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night of the 22d, a small cavalry force made an attack on our army trains at Catlett's Station, doing no great damage. The right of Pope being still heavily threatened, whilo a strong force was massed in his front at Rappabannock Station, he formed the bold plan of concentrating his force, recrossing the Rappahannock, and assailing the flank and rear of the opposing army. On the morning of the 23d, his forces were collected for this purpose near Rappahannock Station. The river had meanwhile suddenly risen, and finding that a crossing could not be effected in less than thirty-six hours, the plan was changed. Sigel's corps, supported by those of Banks and Reno, were ordered to Sulphur Springs, to attack any force fallen in with, and to advance to Waterloo Bridge. McDowell, to whose command the reënforcements under Reynolds were attached, was moved directly upon Warrenton, to unite with Sigel, if occasion should require, on the road from thence to Sulphur Springs or Waterloo Bridge.

It was ascertained that, on the afternoon of the 24th, tho whole force of the enemy was extended along the river, from Rappahannock Station to Waterloo Bridge, his center being near Sulphur Springs. During the day, a large Rebel force mored rapidly northward toward Rectortown, west of Bull Run Mountains, (which are crossed by the Manassas railroad at Thoroughfare Gap.) This movement clearly evinced a purpose to turn the right of Pope's army by way of White Plains and Thoroughfare Gap. Gen. Pope, feeling bound, as he says, by his instructions to maintain his communication with Fredericksburg, and having assurances that 30,000 men were to be sent forward that day, or the next morning, did not immediately change his position to meet that emergency. The main force of the enemy steadily tending in the same direction as the advance, he determined, on the night of the 25th, to abandon the lower fords of the Rappa hannock, and directed McDowell, with his own corps and that of Sigel, to hold Warrenton, while Reno was pushed forward three miles on the Warrenton turnpike, and Fitz John Porter, who had now reported to him from near Bealton Station, was ordered to join Reno. Heintzelman's corps was left at Warrenton Junction,

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with the intention of being sent, at the proper time, to Greenwich, intermodiate between Warrenton and Gainesville. It was requested of Gen. Halleck that Franklin's corps should be hastened to Gainesville, and that a strong division of the Peninsular troops should be posted at Manassas Junction. All the cavalry at that place was ordered to be sent forward to Thoroughfare Gap, for observation. Gen. Kearney was directed to post strong guards all along the railroad in his rear, from Warrenton Junction southward, while Gen. Sturgis was charged with the performance of a like duty from Manassas Junction to Catlett's Station. It was confidently expected by Gen. Pope that these several dispositions would have been completed by the afternoon of the 26th.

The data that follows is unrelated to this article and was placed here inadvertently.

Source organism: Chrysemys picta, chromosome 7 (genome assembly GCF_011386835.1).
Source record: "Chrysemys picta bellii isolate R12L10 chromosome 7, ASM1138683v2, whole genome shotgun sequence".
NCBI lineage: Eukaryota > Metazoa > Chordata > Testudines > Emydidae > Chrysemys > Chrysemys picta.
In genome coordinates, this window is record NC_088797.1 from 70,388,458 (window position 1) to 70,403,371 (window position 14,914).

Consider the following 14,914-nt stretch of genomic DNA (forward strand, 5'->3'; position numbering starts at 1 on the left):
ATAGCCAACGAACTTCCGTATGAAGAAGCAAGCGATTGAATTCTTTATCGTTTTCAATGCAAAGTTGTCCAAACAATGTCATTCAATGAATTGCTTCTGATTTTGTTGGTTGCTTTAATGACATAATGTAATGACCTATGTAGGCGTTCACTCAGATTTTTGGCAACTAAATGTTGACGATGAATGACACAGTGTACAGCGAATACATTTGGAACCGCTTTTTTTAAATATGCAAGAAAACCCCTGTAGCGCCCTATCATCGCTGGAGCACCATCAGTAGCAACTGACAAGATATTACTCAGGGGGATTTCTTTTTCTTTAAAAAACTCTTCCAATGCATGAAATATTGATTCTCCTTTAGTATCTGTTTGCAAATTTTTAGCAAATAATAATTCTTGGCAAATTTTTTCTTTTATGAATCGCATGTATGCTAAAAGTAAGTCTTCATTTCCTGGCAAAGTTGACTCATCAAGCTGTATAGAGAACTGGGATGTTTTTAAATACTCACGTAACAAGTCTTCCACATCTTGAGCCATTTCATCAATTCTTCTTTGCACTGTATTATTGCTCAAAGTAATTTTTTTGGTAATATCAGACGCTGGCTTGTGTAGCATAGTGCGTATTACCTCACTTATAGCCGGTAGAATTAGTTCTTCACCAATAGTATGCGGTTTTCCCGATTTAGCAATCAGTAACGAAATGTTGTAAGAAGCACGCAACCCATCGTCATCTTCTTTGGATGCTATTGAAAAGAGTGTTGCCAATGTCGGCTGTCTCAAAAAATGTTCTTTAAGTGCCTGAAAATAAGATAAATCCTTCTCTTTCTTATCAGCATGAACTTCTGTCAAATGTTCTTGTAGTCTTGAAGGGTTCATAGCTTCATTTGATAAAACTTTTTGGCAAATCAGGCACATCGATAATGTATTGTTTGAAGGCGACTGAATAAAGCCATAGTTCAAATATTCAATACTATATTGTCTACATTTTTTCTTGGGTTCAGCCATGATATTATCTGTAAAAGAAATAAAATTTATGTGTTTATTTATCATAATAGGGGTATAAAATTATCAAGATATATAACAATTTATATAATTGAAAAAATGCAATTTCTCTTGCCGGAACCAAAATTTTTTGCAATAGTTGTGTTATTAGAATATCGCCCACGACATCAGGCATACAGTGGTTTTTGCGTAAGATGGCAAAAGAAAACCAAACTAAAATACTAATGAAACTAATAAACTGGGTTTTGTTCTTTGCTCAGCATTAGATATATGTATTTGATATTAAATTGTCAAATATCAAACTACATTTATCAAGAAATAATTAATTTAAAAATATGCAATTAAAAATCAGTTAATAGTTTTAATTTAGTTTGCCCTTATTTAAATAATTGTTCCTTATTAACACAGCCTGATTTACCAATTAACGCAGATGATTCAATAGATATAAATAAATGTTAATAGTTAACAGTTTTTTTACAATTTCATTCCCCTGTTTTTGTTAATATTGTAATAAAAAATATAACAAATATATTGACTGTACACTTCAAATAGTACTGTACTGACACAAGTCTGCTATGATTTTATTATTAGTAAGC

Jackson advanced through Thoroughfare Gap, as anticipated, and at 8 o'clock P. M., on the 26th, he had cut the railroad six miles east of Warrenton Junction, near Kettle Run. A sharp action ensued on the 27th between Hooker and Ewell, near Bristow, in which the latter was beaten. No report had been made by the cavalry sent to watch the enemy's movement, and it now became manifest to the commanding General that the re-enforcements so confidently expected on the assurances given, had failed to come to his support. His plans, otherwise likely to have been successful in stopping Jackson's advance, were thus foiled. He determined to throw the forces he had upon the enemy, moving toward Manassas and Gainesville, and getting between Lee's army and Bull Run. His entire force, much of which was greatly exhausted by continual marching or fighting, during the last nine days, now numbered about 54,000. On the morning of the 27th he proceeded to execute the purpose just indicated.

McDowell reached Gainesville during the night of the 27th, as directed, and Kearney and Reno took position at Greenwich, according to orders, communicating with McDowell. This force was thus successfully interposed between the main army of Lec, still west of the Bull Run Mountains, near White Plains, and the forces of Jackson, Ewell, and A. P. Hill, now south of the Warrenton turnpike, in the immediate vicinity of Manassas Junction. It was now that Gen. Pope, feeling that Jackson